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Las Vegas constable Bonaventura loses high court ruling in turf dispute


The Nevada Supreme Court has ruled in favor of two constables sued by Las Vegas Township Constable John Bonaventura.

The unanimous order from a three-justice panel will allow deputies employed by the Henderson and Laughlin constables to continue working in Las Vegas Township.

Constables are elected in each township; as sworn law enforcement officers they perform tasks that include serving court paperwork and handling evictions.

Bonaventura sued Laughlin Constable Jordan Ross and Henderson Constable Earl Mitchell in Clark County District Court in June 2012. Initially, District Judge Ronald Israel granted a preliminary injunction to keep the two constables from doing work in Las Vegas.

The new ruling from the Supreme Court reverses that order, ending the legal dispute. However, it is not expected to change the day-to-day operations of the three constable offices.

Before the decision, the Supreme Court had issued a temporary stay, allowing the Henderson and Laughlin constables to work in Las Vegas while the case was under consideration.

Both of Bonaventura’s legal adversaries said the court’s order is vindication.

“It vindicates what I’ve been saying all along, that we have the authority to go throughout the county,” Mitchell said.

“We’re really glad to put this behind us,” Ross said.

At the same time, the two constables don’t directly compete with Bonaventura for all the services that constables provide. Both avoid doing evictions in Las Vegas and don’t tow vehicles.

Ross said: “We have basically carved out a niche, a small niche, in providing service to commercial law firms regarding the execution of court orders.”

Their attorney, Ross Goodman, said: “We’re happy that the Supreme Court considered oral arguments on this case and ruled that the board of county commissioners is the oversight entity for all Clark County constables.”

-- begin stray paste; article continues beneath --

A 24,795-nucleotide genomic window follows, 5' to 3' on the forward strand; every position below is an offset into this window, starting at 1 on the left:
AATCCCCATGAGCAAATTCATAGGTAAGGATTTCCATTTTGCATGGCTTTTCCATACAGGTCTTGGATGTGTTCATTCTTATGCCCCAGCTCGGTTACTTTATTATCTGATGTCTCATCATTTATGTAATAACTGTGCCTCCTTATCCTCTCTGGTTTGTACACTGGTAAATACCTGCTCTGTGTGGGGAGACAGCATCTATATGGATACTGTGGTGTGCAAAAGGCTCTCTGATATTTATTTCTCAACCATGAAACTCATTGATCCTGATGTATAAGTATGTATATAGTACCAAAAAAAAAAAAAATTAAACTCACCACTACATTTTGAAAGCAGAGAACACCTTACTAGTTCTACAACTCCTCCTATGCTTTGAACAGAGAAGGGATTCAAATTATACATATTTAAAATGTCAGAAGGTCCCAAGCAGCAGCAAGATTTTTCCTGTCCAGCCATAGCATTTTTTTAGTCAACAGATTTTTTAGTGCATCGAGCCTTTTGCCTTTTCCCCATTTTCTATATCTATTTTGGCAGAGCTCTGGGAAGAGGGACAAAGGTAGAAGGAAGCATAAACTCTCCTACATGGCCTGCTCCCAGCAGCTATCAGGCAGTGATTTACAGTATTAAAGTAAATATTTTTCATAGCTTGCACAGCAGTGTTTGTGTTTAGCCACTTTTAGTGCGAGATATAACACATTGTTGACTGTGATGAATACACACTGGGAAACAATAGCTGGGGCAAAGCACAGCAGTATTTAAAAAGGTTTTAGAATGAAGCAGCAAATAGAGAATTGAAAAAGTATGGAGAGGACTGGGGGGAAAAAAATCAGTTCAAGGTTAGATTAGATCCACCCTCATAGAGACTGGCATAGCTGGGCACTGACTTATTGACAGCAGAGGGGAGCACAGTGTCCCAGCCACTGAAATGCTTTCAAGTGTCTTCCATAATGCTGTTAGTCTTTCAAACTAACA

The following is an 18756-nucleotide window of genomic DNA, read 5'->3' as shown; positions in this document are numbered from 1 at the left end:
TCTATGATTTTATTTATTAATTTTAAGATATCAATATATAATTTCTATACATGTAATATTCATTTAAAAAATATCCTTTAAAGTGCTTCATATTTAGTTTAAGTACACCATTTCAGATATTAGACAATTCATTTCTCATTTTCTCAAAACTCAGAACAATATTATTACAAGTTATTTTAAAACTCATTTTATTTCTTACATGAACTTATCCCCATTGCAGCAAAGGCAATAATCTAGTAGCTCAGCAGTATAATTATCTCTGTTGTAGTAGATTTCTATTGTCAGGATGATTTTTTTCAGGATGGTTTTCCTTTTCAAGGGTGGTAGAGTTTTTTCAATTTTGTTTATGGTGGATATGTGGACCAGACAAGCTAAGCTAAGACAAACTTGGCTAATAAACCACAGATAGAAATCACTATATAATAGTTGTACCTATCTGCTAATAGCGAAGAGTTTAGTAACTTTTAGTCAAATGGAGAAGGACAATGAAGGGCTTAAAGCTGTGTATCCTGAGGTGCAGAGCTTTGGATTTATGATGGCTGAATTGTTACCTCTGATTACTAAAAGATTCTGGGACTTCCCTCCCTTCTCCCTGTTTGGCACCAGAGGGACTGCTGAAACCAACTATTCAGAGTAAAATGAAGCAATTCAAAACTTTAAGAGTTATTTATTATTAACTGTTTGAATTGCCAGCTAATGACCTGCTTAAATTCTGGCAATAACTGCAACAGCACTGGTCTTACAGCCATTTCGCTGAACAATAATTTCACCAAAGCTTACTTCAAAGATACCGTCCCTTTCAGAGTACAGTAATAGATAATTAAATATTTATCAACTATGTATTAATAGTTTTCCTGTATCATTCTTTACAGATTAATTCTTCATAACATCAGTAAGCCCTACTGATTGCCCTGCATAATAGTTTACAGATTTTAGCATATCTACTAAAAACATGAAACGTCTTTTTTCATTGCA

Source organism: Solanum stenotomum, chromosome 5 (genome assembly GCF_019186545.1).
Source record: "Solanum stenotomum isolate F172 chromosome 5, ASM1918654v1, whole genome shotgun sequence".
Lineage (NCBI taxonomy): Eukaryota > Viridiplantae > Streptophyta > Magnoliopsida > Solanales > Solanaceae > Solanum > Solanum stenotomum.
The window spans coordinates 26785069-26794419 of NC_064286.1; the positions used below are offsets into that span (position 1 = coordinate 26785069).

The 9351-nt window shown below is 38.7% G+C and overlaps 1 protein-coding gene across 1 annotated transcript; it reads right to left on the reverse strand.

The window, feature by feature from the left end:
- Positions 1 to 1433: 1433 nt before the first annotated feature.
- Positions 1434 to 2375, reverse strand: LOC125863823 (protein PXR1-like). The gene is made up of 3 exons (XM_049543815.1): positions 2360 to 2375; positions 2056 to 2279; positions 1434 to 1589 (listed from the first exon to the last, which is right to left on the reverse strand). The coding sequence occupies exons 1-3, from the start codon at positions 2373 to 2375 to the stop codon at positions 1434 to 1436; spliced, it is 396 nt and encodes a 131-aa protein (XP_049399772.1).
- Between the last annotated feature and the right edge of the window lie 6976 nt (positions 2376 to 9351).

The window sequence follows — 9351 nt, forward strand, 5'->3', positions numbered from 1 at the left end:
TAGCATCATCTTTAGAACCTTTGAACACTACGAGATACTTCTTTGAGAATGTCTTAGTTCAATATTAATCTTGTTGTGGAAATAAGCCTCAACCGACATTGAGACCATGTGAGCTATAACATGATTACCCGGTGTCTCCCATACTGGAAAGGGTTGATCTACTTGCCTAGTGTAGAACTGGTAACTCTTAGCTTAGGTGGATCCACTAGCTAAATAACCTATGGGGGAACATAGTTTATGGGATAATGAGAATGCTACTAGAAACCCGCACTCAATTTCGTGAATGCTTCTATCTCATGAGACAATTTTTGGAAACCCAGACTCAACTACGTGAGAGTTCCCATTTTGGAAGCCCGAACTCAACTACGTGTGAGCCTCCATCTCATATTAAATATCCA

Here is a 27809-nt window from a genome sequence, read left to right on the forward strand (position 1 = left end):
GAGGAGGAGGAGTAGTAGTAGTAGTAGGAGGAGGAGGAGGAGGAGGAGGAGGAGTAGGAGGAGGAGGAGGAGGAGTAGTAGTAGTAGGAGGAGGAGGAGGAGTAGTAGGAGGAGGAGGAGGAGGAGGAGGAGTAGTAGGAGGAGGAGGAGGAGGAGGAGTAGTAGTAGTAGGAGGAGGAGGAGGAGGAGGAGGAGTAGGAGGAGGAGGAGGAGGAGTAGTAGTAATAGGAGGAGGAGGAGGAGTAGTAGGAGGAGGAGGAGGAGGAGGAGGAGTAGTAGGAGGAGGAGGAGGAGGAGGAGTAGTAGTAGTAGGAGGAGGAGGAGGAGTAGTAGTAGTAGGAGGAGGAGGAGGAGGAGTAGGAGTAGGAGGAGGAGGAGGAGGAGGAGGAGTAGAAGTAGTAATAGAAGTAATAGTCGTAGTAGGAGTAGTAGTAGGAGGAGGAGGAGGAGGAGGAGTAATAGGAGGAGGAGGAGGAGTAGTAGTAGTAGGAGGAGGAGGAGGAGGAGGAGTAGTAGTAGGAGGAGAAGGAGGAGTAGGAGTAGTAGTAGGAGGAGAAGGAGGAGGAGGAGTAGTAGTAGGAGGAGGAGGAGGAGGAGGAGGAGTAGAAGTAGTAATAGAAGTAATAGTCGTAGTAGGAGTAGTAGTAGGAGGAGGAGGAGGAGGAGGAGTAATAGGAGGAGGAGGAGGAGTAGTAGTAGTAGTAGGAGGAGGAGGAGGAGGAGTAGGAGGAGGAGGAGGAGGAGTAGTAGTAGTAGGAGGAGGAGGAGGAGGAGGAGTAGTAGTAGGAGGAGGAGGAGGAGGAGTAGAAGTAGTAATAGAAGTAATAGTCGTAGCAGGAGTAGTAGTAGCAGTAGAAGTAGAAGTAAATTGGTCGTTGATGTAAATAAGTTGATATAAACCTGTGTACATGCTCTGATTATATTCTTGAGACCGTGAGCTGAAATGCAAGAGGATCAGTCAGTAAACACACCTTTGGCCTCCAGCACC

Clark County has 11 constables.

County commissioners in March voted to abolish Bonaventura’s office, a decision that, because of state law, takes effect when his term ends in January 2015.

Bonaventura, elected in 2010, has experienced several high-profile incidents, including a reality television pilot with foul-mouthed deputies, lawsuits from former staff members, and financial disputes with the county about how to pay his attorneys.

In a statement, Bonaventura made it clear that he intends to press on and petition the court for all seven justices to hear the case.

He said the three justices on the panel misunderstood the facts.

The petition will be filed in several days, Bonaventura said.

To persuade the full court to hear the case, attorneys need to show new information or provide facts that were overlooked.

It isn’t Bonaventura’s only case before the Supreme Court. He is asking the court to overturn the county commissioners’ decision to abolish his office. That case is pending.

Contact reporter Ben Botkin at bbotkin@reviewjournal.com or 702-405-9781. Follow him on Twitter @BenBotkin1.

 

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